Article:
A council of world leaders launched by former President Nelson Mandela is sending a three-person team to try to help ease tensions in the Middle East, the organization known as The Elders said Friday.

Former UN Secretary General Kofi Annan, former U.S. President Jimmy Carter and former Irish President Mary Robinson will visit Israel, the Palestinian territories, Egypt, Jordan, Syria, and Saudi Arabia April 13-21.

"I have just completed an intense and grueling negotiation in Kenya and learned that conflict is easier than peace, but persistence makes peace possible," said Annan, who added that in his former position he was acutely sensitive to the centrality of the Israeli-Palestinian crisis in the mind of many in the Middle East.

Launched last year to celebrate Mandela's 89th birthday, the group of 12 world leaders is dedicated to fostering peace and resolving global crises. They will meet with figures inside and outside government and prepare a report to help people understand the urgency of peace and what is needed to secure it.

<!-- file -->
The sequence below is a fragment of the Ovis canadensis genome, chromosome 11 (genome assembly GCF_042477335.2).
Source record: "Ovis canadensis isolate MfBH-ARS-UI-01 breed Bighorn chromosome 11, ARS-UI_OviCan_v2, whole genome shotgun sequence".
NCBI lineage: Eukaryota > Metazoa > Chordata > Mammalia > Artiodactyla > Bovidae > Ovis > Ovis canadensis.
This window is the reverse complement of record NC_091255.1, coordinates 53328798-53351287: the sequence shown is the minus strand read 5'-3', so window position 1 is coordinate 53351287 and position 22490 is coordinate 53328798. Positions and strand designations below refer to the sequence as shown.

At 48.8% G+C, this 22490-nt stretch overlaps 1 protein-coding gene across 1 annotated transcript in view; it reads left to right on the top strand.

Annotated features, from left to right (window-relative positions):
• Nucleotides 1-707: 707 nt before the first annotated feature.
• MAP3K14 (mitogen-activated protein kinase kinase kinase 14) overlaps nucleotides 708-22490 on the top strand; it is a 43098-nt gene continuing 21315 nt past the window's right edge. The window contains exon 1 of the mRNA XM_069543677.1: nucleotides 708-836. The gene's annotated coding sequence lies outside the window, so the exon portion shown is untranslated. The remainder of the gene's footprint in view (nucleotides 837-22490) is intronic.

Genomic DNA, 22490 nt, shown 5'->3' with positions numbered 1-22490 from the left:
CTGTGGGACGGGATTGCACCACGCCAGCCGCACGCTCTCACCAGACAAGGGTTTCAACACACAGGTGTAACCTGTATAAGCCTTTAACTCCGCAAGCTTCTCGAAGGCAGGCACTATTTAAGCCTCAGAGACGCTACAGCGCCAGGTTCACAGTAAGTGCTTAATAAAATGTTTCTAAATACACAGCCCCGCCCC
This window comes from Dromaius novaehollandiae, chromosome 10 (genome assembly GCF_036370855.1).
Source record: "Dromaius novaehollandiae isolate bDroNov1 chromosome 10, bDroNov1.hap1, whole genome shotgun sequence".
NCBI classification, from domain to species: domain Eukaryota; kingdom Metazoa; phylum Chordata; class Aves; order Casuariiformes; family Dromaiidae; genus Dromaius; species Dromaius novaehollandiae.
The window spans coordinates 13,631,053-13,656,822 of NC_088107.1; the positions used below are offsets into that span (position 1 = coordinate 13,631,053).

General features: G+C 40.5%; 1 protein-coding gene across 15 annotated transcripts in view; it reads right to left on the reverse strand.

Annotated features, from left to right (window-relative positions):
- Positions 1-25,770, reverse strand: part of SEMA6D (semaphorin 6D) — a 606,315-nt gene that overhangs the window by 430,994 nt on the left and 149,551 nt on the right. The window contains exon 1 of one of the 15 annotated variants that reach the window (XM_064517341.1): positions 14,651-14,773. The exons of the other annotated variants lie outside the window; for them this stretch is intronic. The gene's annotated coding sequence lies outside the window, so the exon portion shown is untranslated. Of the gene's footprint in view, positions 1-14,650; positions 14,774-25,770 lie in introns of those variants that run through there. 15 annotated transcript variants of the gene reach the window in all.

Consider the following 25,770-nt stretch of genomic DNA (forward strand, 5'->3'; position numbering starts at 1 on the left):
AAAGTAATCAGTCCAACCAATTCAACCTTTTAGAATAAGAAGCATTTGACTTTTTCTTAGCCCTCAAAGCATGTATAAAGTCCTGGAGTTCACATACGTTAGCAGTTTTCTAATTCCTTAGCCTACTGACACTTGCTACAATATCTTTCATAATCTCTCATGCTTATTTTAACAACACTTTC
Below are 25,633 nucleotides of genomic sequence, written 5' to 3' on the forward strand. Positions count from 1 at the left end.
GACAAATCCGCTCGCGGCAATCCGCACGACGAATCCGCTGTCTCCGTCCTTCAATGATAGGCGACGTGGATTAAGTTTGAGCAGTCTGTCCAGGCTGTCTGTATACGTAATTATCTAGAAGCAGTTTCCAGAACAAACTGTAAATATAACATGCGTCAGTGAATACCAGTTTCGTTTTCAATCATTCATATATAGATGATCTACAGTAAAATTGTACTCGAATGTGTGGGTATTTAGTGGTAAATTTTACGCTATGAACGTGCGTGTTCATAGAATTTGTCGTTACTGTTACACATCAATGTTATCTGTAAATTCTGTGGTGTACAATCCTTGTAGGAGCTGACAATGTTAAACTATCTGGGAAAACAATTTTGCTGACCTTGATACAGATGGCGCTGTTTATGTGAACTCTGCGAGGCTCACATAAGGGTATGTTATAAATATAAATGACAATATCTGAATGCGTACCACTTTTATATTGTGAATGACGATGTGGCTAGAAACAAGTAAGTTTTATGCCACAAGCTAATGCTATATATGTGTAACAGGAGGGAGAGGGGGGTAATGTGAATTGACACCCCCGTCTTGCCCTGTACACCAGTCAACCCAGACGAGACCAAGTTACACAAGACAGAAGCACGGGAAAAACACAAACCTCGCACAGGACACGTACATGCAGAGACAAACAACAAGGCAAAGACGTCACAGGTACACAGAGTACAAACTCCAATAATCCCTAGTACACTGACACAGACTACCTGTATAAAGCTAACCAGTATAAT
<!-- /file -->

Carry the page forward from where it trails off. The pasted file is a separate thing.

Archbishop Desmond Tutu, who chairs the group, appealed to Israelis and Palestinians to stop the cycle of violence. Tutu said in a separate statement issued by his office that he condemned unequivocally the "dastardly attack on eight Israeli students at a Jewish seminary in Jerusalem."

He also equally vehemently condemned the deaths of civilians in the recent surge in fighting between Israelis and Palestinians in Gaza.

"Peace will not come from the barrel of a gun, as we learned in South Africa," he said. "Peace will only come when the inexorable cycle of reprisal provoking counter reprisal, ad nauseam ends. When the inalienable rights of all, Israeli and Palestinian, are recognized and respected."